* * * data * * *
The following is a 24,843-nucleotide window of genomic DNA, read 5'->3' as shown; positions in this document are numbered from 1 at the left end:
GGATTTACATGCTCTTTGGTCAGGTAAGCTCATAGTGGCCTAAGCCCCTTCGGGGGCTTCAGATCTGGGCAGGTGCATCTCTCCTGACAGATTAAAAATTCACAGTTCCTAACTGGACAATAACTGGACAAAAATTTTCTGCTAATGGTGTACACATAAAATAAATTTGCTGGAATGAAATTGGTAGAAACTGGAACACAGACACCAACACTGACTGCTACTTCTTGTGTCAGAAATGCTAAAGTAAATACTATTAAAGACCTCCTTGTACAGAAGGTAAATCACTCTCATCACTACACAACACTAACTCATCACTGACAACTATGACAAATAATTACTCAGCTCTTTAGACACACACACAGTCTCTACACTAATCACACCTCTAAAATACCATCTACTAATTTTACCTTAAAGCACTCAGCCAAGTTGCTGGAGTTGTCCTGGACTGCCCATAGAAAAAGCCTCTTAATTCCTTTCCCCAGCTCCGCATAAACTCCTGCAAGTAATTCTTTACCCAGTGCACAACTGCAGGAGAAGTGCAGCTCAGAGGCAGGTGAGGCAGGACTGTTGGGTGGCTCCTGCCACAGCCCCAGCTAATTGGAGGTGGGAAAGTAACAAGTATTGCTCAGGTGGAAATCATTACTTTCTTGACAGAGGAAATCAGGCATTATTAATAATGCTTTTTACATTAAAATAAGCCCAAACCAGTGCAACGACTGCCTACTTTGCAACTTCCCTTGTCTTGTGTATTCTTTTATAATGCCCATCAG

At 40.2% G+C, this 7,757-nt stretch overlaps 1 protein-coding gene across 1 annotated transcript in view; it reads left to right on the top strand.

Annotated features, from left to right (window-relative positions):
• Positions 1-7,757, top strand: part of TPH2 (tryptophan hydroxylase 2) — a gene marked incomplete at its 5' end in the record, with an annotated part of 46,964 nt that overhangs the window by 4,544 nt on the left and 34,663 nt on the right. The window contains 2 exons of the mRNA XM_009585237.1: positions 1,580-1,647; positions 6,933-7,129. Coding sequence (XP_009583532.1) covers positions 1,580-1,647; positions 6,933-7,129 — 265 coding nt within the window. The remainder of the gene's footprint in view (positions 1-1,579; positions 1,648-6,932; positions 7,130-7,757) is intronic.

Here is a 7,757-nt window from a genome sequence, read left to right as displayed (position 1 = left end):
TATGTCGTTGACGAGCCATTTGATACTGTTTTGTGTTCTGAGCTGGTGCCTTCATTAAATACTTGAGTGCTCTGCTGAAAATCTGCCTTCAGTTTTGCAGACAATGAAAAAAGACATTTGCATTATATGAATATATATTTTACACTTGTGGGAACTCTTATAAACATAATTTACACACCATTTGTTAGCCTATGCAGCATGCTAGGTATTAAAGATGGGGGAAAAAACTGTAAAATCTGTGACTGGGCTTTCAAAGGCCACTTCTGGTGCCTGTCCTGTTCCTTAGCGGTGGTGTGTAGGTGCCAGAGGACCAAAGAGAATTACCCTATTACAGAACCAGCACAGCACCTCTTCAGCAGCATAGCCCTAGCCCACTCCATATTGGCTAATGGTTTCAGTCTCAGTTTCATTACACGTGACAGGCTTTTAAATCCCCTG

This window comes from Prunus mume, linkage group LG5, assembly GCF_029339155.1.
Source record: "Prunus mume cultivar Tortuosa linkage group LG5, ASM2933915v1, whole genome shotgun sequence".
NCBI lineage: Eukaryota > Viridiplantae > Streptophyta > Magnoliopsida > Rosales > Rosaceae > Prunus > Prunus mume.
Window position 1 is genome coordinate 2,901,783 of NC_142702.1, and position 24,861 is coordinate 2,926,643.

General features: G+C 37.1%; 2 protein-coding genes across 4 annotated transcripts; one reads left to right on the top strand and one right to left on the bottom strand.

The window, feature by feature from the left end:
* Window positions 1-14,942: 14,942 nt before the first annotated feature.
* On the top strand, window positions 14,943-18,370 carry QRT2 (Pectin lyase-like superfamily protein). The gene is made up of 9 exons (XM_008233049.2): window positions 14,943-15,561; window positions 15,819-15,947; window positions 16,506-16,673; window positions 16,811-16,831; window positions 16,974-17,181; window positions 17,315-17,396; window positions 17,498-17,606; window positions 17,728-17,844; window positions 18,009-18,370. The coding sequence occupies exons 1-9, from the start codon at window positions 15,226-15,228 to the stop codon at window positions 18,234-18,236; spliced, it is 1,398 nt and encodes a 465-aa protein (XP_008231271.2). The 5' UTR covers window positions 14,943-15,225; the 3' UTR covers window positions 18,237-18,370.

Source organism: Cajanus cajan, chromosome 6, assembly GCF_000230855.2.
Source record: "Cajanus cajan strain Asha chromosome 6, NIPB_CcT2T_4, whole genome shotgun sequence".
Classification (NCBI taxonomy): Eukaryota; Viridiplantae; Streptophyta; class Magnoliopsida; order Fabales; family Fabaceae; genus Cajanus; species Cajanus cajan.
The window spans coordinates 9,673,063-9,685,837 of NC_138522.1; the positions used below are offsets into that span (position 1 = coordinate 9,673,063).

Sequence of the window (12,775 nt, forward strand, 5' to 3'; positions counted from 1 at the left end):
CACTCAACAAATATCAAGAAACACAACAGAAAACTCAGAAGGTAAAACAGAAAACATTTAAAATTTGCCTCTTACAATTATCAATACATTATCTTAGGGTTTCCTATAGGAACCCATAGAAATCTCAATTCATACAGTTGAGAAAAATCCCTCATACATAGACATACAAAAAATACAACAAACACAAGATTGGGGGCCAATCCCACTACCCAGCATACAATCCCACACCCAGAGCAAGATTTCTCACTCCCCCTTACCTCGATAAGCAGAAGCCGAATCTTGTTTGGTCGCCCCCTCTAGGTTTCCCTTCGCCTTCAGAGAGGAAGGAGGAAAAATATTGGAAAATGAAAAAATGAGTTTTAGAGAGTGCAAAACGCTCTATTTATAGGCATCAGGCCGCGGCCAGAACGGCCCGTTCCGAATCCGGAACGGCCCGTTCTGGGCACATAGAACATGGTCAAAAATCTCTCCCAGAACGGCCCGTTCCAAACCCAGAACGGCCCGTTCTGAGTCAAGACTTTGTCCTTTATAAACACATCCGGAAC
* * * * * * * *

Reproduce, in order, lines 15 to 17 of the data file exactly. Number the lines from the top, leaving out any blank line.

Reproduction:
* On the top strand, window positions 14,943-18,370 carry QRT2 (Pectin lyase-like superfamily protein). The gene is made up of 9 exons (XM_008233049.2): window positions 14,943-15,561; window positions 15,819-15,947; window positions 16,506-16,673; window positions 16,811-16,831; window positions 16,974-17,181; window positions 17,315-17,396; window positions 17,498-17,606; window positions 17,728-17,844; window positions 18,009-18,370. The coding sequence occupies exons 1-9, from the start codon at window positions 15,226-15,228 to the stop codon at window positions 18,234-18,236; spliced, it is 1,398 nt and encodes a 465-aa protein (XP_008231271.2). The 5' UTR covers window positions 14,943-15,225; the 3' UTR covers window positions 18,237-18,370.

Source organism: Cajanus cajan, chromosome 6, assembly GCF_000230855.2.
Source record: "Cajanus cajan strain Asha chromosome 6, NIPB_CcT2T_4, whole genome shotgun sequence".